Why Does Gasoline Cost so Much? A Joint Model of the Global Crude Oil Market and the U.S. Retail Gasoline Market

28 Pages Posted: 2 Dec 2008

See all articles by Lutz Kilian

Lutz Kilian

University of Michigan at Ann Arbor - Department of Economics; Centre for Economic Policy Research (CEPR)

Date Written: July 2008

Abstract

There is an important distinction between the price of gasoline in the U.S. and the price of crude oil in global markets that is often ignored in discussions of the impact of higher energy prices. This paper makes explicit the relationship between demand and supply shocks in these two markets. Building on a recently proposed structural VAR model of the global crude oil market, it explores the implications of a joint VAR model of the global market for crude oil and the U.S. market for motor gasoline. It is shown that it is essential to understand the origins of a given gasoline price shock, before predicting the likely path of the price of gasoline or of gasoline consumption, since each demand and supply shock is associated with responses of different magnitude, pattern and persistence. The paper assesses the overall importance of these shocks in explaining the variation in U.S. gasoline prices and consumption growth, as well as their relative contribution to the surge in U.S. gasoline prices since 2002. The findings have important implications for the future evolution of the real price of gasoline. Although there is considerable uncertainty about the determinants of the price of gasoline, this paper makes the case that the real price of gasoline is likely to remain high for several years.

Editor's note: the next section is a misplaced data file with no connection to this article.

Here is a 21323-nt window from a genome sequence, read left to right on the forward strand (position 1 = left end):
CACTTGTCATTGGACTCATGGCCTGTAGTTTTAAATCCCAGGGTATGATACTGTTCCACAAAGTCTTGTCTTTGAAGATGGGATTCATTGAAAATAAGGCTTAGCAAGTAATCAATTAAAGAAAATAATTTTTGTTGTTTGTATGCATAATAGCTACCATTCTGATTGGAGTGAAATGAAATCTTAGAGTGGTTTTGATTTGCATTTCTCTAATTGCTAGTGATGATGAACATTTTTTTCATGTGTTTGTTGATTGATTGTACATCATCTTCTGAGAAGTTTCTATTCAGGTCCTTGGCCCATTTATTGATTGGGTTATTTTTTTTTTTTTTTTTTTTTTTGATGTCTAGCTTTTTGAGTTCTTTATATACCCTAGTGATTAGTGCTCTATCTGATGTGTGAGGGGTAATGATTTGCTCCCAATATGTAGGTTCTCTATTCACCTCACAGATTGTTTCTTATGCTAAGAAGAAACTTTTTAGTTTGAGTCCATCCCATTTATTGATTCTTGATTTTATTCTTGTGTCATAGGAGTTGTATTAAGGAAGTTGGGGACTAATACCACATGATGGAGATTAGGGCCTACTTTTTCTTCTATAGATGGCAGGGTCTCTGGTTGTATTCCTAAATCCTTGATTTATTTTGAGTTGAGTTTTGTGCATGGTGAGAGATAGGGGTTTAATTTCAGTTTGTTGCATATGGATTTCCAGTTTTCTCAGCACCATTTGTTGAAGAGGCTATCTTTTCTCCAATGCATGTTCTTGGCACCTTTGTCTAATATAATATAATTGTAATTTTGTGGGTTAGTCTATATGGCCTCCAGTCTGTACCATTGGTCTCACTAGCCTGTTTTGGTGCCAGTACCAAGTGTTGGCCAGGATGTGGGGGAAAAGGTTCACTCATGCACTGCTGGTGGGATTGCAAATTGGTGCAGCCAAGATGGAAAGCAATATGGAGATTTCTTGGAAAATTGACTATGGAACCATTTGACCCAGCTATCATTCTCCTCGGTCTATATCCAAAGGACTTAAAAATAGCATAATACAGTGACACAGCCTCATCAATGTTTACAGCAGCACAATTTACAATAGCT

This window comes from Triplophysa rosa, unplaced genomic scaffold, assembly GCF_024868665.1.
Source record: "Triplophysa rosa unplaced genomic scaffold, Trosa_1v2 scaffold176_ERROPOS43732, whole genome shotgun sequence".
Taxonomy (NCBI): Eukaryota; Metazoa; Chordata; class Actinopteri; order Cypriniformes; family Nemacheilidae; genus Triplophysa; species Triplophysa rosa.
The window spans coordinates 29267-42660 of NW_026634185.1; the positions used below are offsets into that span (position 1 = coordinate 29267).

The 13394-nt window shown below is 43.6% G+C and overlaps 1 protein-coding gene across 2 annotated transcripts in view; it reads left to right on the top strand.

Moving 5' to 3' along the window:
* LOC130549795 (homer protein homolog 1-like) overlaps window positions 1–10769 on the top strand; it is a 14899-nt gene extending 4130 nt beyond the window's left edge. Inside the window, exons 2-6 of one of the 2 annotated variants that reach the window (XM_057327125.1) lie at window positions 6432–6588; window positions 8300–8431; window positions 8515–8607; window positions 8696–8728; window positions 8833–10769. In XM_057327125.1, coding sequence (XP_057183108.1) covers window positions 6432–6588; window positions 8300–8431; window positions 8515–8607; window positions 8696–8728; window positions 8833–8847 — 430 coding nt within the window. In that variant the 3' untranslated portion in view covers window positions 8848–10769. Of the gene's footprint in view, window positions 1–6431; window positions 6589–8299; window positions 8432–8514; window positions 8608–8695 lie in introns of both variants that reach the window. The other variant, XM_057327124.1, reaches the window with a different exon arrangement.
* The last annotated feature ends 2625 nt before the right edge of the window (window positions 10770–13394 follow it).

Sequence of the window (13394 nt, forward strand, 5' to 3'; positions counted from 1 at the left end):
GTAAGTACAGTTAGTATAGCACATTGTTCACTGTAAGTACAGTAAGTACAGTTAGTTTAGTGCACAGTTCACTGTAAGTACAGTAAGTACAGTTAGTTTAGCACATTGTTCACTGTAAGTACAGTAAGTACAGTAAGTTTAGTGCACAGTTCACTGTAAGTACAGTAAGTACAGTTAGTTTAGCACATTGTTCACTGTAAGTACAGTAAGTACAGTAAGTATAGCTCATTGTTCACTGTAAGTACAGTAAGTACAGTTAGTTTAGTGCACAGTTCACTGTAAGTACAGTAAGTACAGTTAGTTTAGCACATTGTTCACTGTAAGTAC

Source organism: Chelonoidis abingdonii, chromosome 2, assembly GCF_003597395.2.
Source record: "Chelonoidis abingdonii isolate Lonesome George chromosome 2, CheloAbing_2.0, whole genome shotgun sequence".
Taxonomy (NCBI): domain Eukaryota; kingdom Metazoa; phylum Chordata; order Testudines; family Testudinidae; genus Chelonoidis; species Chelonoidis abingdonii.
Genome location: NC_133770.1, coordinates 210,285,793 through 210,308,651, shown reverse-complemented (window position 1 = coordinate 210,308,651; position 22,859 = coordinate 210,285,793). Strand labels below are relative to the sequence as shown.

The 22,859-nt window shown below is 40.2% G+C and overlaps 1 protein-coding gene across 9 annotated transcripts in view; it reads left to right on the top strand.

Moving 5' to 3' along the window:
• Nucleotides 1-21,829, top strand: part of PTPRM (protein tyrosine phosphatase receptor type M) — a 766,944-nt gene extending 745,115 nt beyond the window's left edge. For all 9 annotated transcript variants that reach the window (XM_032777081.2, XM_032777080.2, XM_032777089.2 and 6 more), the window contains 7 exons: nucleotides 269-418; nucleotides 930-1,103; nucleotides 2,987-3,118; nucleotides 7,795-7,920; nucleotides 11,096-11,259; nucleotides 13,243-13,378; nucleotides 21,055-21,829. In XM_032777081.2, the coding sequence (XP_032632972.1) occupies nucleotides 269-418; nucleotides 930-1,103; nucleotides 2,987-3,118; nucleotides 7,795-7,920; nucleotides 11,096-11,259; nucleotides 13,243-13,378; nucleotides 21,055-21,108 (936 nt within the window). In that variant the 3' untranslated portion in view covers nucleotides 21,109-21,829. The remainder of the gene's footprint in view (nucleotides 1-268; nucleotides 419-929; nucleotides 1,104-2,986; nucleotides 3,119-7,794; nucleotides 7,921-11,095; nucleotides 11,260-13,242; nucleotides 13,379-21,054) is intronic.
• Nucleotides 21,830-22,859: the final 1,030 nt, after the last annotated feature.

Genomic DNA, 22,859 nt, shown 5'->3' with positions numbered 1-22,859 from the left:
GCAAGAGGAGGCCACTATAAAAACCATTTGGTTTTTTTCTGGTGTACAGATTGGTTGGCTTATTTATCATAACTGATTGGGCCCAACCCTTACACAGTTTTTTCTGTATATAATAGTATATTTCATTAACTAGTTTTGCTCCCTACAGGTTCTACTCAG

Keywords: Demand shock, Dynamic effects, Gasoline consumption, Gasoline price, Price of crude oil, Refiners, Supply shock

JEL Classification: Q43

Suggested Citation

Kilian, Lutz, Why Does Gasoline Cost so Much? A Joint Model of the Global Crude Oil Market and the U.S. Retail Gasoline Market (July 2008). CEPR Discussion Paper No. DP6919. Available at SSRN: https://ssrn.com/abstract=1307509

Lutz Kilian (Contact Author)

University of Michigan at Ann Arbor - Department of Economics ( email )

611 Tappan Street
Ann Arbor, MI 48109-1220
United States
734-764-2320 (Phone)
734-764-2769 (Fax)

Centre for Economic Policy Research (CEPR)

London
United Kingdom

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